The Sacred Chao while She was contentedly grazing. "Tell me, you dumb
 beast," demanded the Priest in his commanding voice, "why don't you do
 something worthwhile? What is your Purpose in Life, anyway?" Munching the
 tasty grass, The Sacred Chao replied "MU". (The Chinese ideogram for
 No-Thing.) Upon hearing this, absolutely nobody was enlightened. Primarily
 because nobody understood Chinese.
                 -- Camden Benares, "Zen Without Zen Masters"

The truth knocks on the door and you say,
Go away, I'm looking for the truth, and so
it goes away.     Puzzling.
-- Robert Pirsig (quoted in Zen_To_Go, Jon Winokur)

What happens to your fist when you open your hand?

Joshu is my favorite Zen Master. It is said that a monk once asked him,
To be holy - what is it like?
      Joshu replied, To dump a mountain of shit on a clean plain.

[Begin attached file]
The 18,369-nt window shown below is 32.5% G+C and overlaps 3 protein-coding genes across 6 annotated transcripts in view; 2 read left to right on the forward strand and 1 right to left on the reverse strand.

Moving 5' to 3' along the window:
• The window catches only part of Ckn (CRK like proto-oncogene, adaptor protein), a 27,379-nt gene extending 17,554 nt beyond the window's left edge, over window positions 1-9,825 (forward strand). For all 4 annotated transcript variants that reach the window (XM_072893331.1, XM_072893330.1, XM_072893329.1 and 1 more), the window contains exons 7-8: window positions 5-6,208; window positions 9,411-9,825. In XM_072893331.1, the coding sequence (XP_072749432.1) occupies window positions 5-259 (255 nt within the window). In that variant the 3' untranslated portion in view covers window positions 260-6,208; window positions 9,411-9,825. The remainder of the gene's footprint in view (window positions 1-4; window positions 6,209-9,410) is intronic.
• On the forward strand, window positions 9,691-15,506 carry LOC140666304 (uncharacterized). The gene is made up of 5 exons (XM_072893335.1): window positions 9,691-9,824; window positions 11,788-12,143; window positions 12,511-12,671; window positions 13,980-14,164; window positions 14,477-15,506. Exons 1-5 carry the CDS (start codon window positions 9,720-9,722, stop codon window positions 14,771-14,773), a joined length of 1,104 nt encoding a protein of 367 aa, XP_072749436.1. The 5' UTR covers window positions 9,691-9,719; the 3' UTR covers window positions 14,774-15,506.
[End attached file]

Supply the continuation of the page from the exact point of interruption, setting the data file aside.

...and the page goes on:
-- Disk Sutphen
The meaning of here and now is beautifully illustrated by a Zen story of a
monk who was being chased by two tigers. He came to the edge of a cliff. He
looked back - the tigers were almost upon him. Noticing a vine leading over
the cliff, he quickly crawled over the edge and began to let himself down the
vine. Then as he checked below, he saw two tigers waiting for him at the
bottom of the cliff. He looked up and observed that two mice were knawing away
at the vine. Just then, he saw a beautiful strawberry within arm's reach. He
picked it and enjoyed the best tasting strawberry in his whole life!
                                                            -- Ken Keyes

"Well," Brahma said, "even after ten thousand explanations, a fool is
no wiser, but an intelligent man requires only two thousand five

-The Mahabharata.